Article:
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3-Year-Old Girl Forgotten On School Bus In Malta Was Left Alone In A Garage For Hours

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A toddler was left behind in a school minivan in a garage by herself for hours on end – and nobody noticed.

The 3-year-old Marija happily went to her second day of primary school in Pieta’ yesterday.

After school, she was meant to go to an after school club that takes care of children whose parents work full-time.

But Marija never ended up at Klabb 3-16 in Ħamrun. Rather than being dropped off there around 2.30pm, she was left behind on the bus in the school garage.

Her mother, Bojana, only found out when she finished work after 4pm. She called the school to inquire as to where her daughter was, and was told not to go to the club as her daughter wasn’t there – but didn’t want to clarify where she had ended up instead.

“How can one child be missing?” Bojana wondered. “I was shocked.”

She waited at the club and called the police about her missing child, and provided them with the driver’s number – but no one called back, and nothing happened.

In the meantime, Bojana didn’t know if her daughter was safe at all. 

About half an hour later, Marija was returned to her mum, without explanation. Rather than apologising for the traumatising incident, the person told Bajana: “I’m only delivery” – as if her daughter was a piece of “takeout food’.

For three long and lonely hours on the school bus in a locked garage, the poor girl had been crying and screaming for her mum. “I was very afraid, I started screaming, calling mum, but no one came,” Marija said.

“She was hungry and afraid,” Bojana added.

To make matters worse, the school staff didn’t even acknowledge the issue. “You have nothing to complain about,” Bojona was told. “I brought her back.”

Although Bojana had signed her daughter up for the after school club, they didn’t even know there was a missing child. “They didn’t know she had to come or where she was, and she wasn’t on the list.”

“I just want to know who has responsibility for my child. This is not normal. What happened?”

When Bojana asked the school for an explanation, they told her they didn’t know what had happened. “It’s never happened before,” they said. “We don’t have responsibility for that.”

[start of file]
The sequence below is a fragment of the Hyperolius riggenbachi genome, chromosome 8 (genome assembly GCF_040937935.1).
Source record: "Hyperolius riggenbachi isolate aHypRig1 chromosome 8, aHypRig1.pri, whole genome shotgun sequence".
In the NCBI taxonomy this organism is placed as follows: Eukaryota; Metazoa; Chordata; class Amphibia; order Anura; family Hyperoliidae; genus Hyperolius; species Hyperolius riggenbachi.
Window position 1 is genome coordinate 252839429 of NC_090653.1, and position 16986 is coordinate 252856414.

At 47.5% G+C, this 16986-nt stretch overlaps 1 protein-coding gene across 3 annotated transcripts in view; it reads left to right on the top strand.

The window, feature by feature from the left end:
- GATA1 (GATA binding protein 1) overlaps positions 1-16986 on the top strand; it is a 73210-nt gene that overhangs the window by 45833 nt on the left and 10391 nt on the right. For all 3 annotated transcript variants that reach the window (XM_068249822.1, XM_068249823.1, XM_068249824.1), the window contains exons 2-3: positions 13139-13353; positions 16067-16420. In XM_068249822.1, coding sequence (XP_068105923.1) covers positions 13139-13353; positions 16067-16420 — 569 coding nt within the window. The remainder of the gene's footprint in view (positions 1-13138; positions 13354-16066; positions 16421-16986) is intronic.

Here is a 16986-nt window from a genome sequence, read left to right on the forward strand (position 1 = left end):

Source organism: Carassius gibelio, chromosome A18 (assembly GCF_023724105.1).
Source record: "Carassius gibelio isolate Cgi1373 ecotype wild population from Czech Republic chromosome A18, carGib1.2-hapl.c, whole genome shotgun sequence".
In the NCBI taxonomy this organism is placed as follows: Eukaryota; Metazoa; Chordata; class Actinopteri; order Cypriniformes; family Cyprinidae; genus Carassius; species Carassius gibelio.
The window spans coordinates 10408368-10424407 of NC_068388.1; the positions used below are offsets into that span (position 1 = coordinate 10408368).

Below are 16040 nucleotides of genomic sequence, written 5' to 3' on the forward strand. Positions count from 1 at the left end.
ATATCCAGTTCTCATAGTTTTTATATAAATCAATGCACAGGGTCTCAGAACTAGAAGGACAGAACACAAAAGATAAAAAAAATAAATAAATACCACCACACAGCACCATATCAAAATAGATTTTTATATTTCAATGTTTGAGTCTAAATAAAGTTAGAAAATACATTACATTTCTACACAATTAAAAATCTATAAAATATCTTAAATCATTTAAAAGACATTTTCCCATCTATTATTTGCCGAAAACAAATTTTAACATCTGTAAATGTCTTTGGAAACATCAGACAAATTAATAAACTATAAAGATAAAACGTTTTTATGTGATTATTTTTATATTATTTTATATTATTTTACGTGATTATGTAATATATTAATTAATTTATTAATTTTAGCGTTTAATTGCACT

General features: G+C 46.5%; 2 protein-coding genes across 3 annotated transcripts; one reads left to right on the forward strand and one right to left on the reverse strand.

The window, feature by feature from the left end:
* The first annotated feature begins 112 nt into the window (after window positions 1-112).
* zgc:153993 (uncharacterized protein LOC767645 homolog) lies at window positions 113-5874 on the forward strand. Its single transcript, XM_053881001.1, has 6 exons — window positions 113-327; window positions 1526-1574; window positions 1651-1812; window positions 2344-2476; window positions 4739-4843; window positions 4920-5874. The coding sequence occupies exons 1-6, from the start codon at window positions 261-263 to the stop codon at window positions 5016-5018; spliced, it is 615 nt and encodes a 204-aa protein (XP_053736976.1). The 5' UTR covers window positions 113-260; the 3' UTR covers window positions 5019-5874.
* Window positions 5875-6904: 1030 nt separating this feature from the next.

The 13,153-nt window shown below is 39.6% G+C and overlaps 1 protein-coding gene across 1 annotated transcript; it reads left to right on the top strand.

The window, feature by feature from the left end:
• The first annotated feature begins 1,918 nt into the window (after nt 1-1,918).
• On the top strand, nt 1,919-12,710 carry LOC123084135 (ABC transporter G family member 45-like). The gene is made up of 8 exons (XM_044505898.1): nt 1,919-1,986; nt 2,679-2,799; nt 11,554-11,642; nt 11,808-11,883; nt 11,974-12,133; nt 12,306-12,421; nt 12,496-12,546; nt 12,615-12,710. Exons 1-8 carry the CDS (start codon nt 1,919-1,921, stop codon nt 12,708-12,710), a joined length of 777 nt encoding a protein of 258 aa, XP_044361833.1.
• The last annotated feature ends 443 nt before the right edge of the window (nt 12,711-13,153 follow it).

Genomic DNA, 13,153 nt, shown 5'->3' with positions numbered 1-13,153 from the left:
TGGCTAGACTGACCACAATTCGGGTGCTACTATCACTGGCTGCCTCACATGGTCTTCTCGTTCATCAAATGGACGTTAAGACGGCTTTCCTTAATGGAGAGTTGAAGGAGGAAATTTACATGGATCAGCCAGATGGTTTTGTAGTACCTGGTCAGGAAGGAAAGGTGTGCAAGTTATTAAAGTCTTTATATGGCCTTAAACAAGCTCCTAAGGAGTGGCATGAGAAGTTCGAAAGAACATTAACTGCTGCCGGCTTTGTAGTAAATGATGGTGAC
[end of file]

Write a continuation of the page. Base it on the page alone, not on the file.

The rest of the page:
“They were nice,” Bojana said, “but who has the responsibility? Who cares for our child? School, teachers, parents? What can we do to make sure they are taken care of?”

Marija was traumatised by the incident, having spent three hours screaming and crying for help by herself in a dark and empty garage.  “I don’t want to go into the garage,” she told her mum.

“She was so stressed she was vomiting, and didn’t want to go to school again.”

The minivan in question was part of the government-provided free school transport. Besides the driver, a supervisor should have been present, who would be the first to enter and the last to leave the bus, as well as the person responsible for the headcount.

However, no supervisor was present on this van.

The bus driver said Marija was at no point left alone. After the five-minute drive from Pieta’ to Ħamrun, the leaders at the club checked to make sure all the children were there, but Marija was forgotten.

Upon returning to Pieta, the girl was spotted by the driver as soon as the van arrived. “When we were back, we saw the girl in the back of the van, and after her parents were informed she was taken back to the club.”

Lovin Malta has sent questions to the Education Ministry.

Cover photo: Times of Malta

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Belle dives deep into seas and stories. She’s passionate about mental health, environmental sustainability and social justice. When she’s not out and about with her dog, she’s more than happy to hear from you.

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